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The Implications of Flexible Staffing Arrangements for Job Stability

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  • Susan N. Houseman

    ()
    (W.E. Upjohn Institute for Employment Research)

  • Anne E. Polivka

    (Bureau of Labor Statistics)

Abstract

In this paper, we examine the job stability of workers in a wide range of flexible staffing arrangements: agency temporary, direct-hire temporary, on-call, contract company, independent contractor, and regular part-time work. We draw upon two data sources in our analysis. The first is a nationwide survey of employers on their use of flexible staffing arrangements conducted by the Upjohn Institute for Employment Research. This survey provides evidence on why employers use various types of flexible staffing arrangements and the extent to which employers move workers in these positions into regular arrangements within their organization. The second data source is the Supplement to the February 1995 Current Population Survey on Contingent and Alternative Work Arrangements. Exploiting the longitudinal component of the CPS, we compare the subsequent labor market status of individuals in flexible work arrangements and those in regular full-time positions in February 1995. We find that, except for independent contractors, workers in flexible staffing arrangements have less job stability than those in regular full-time arrangements in the sense that they are more likely to switch employers, become unemployed, or involuntarily drop out of the labor force within a year. However, the degree of job stability varies considerably across arrangements. We also show that the recent growth in certain types of flexible staffing arrangements could have translated into small declines in aggregate job stability and can account for a substantial share of the modest increase in job switching observed over the last decade.

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Bibliographic Info

Paper provided by W.E. Upjohn Institute for Employment Research in its series Upjohn Working Papers and Journal Articles with number 99-56.

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Date of creation: May 1999
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Handle: RePEc:upj:weupjo:99-56

Note: A revised version of this paper appears in David Neumark, ed., On the Job: Is Long-Term Employment a Thing of the Past?, (pp. 427-462). New York: Russell Sage Foundation, 2000.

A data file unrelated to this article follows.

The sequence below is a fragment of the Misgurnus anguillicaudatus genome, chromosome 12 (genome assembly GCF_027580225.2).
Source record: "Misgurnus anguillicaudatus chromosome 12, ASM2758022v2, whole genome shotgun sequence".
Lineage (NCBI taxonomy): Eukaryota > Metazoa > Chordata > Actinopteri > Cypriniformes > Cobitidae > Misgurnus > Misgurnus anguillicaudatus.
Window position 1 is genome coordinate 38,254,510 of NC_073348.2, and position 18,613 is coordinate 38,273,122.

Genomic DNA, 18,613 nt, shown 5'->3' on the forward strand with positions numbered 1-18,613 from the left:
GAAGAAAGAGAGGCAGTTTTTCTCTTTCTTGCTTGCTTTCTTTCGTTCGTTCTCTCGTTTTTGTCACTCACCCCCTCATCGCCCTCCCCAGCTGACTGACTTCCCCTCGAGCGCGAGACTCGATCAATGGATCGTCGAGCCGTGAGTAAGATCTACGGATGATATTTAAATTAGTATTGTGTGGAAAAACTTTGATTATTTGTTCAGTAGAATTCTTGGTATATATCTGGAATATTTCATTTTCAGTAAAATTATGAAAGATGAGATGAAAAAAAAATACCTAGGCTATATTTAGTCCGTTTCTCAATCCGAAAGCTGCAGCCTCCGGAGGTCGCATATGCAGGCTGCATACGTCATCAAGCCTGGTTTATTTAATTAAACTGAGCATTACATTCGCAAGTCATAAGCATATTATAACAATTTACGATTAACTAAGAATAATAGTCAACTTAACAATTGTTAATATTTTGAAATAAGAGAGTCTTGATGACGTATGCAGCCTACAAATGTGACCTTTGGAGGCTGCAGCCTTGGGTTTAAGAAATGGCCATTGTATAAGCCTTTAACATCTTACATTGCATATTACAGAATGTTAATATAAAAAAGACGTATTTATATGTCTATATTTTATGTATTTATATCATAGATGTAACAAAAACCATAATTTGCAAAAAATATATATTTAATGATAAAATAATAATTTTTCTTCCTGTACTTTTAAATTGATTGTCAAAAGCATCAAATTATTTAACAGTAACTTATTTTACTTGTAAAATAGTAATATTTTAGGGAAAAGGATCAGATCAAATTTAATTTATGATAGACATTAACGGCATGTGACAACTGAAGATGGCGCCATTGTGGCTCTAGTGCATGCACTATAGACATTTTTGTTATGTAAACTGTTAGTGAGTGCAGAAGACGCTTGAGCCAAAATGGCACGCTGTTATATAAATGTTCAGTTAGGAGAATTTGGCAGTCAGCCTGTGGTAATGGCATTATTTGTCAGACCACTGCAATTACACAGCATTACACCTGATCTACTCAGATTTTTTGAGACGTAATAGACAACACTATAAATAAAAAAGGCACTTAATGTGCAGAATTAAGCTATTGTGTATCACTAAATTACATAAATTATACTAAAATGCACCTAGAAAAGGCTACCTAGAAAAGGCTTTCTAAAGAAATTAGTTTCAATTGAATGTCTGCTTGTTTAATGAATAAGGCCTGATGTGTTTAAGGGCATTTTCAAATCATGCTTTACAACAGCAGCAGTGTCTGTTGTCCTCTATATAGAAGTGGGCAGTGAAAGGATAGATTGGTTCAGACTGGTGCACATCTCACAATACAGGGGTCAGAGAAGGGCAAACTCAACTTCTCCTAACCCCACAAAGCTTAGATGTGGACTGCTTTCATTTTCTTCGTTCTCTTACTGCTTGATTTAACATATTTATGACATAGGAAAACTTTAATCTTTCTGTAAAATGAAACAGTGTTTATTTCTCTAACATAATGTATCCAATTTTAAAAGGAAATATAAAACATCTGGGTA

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Related research

Keywords: flexible; staffing; job; stability; Houseman; Polivka;

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References

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  1. Anne E. Polivka & Stephen M. Miller, 1998. "The CPS after the Redesign: Refocusing the Economic Lens," NBER Chapters, in: Labor Statistics Measurement Issues, pages 249-289 National Bureau of Economic Research, Inc.
  2. Daniel Polsky, 1999. "Changing consequences of job separation in the United States," Industrial and Labor Relations Review, ILR Review, Cornell University, ILR School, vol. 52(4), pages 565-580, July.
  3. Bansak, Cynthia A & Raphael, Steven, 1998. "Have Employment Relationships in the United States Become Less Stable?," University of California at San Diego, Economics Working Paper Series qt7d04m8jx, Department of Economics, UC San Diego.
  4. Jaeger, David A & Stevens, Ann Huff, 1999. "Is Job Stability in the United States Falling? Reconciling Trends in the Current Population Survey and Panel Study of Income Dynamics," Journal of Labor Economics, University of Chicago Press, vol. 17(4), pages S1-28, October.
  5. Katharine G. Abraham & Susan K. Taylor, 1993. "Firms' Use of Outside Contractors: Theory and Evidence," NBER Working Papers 4468, National Bureau of Economic Research, Inc.
  6. repec:fth:prinin:382 is not listed on IDEAS
  7. Rebecca M. Blank, 1994. "The Dynamics of Part-Time Work," NBER Working Papers 4911, National Bureau of Economic Research, Inc.
  8. Henry S. Farber, 1998. "Has the Rate of Job Loss Increased in the Nineties?," Working Papers 773, Princeton University, Department of Economics, Industrial Relations Section..
  9. repec:fth:prinin:394 is not listed on IDEAS
  10. Valletta, Robert G, 1999. "Declining Job Security," Journal of Labor Economics, University of Chicago Press, vol. 17(4), pages S170-97, October.
  11. Henry S. Farber, 1997. "The Changing face of Job Loss in the United States, 1981-1995," Brookings Papers on Economic Activity, Economic Studies Program, The Brookings Institution, vol. 28(1997 Micr), pages 55-142.
  12. Henry S. Farber, 1997. "The Changing Face of Job Loss in the United States, 1981-1995," Working Papers 761, Princeton University, Department of Economics, Industrial Relations Section..
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